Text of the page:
RESULTS AND DISCUSSION

Product labelling

Figure 1 shows the number of products tested in each of the ten categories displayed. Cleansing wipes represent the largest proportion of products tested, and almost half of the products tested within this category are labelled as ‘flushable’. Examination of the product labelling showed that they were either labelled ‘Flushable’ or (1) had text that indicates ‘do not flush’, (2) provided the DNF symbol, (3) provided both the DNF symbol and test that indicated ‘do not flush’ or (4) had no disposal instructions.

Figure 1

Overview and labelling summary of products tested within each category.

Figure 1

Overview and labelling summary of products tested within each category.

As evident from the results of evaluating the product packaging adherence to the CoP, presented in Table 1, specific categories like baby wipes, cleansing wipes and diaper liners required that all their products display a DNF symbol. However, none of the products tested adhered to the criteria for package labelling in the CoP, including those that were required to display the symbol. The results indicate that there is a great deal of inconsistency with package labelling as there are varying percentage compositions that display a DNF symbol. Some product categories, such as cleansing cloths, dog waste bags, facial tissues and paper towels displayed a DNF symbol even though the criteria do not specify that such is required. Other categories like diaper liners, where 100% of the products are required to display a DNF symbol, showed that none of the products displayed a DNF symbol.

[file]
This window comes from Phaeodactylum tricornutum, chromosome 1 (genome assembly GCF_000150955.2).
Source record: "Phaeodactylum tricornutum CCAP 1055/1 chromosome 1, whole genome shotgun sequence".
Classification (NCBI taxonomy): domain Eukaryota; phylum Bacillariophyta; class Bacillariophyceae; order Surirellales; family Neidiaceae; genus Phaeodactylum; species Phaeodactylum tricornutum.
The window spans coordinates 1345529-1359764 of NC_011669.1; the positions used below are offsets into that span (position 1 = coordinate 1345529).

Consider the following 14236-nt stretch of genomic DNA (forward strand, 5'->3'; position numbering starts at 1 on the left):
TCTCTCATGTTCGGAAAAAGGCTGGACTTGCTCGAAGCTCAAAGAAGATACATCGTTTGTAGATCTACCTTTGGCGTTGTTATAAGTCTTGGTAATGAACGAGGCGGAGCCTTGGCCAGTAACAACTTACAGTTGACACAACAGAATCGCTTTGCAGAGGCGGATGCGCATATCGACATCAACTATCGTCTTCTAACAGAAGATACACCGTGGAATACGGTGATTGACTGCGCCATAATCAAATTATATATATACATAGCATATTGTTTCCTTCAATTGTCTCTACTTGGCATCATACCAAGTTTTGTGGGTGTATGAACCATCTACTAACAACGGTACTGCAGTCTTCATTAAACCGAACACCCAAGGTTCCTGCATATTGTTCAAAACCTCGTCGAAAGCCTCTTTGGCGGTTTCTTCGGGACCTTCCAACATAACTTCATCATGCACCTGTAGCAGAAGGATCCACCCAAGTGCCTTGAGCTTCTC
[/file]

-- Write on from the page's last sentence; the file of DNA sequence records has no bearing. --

Table 1

Product adherence to package labellinga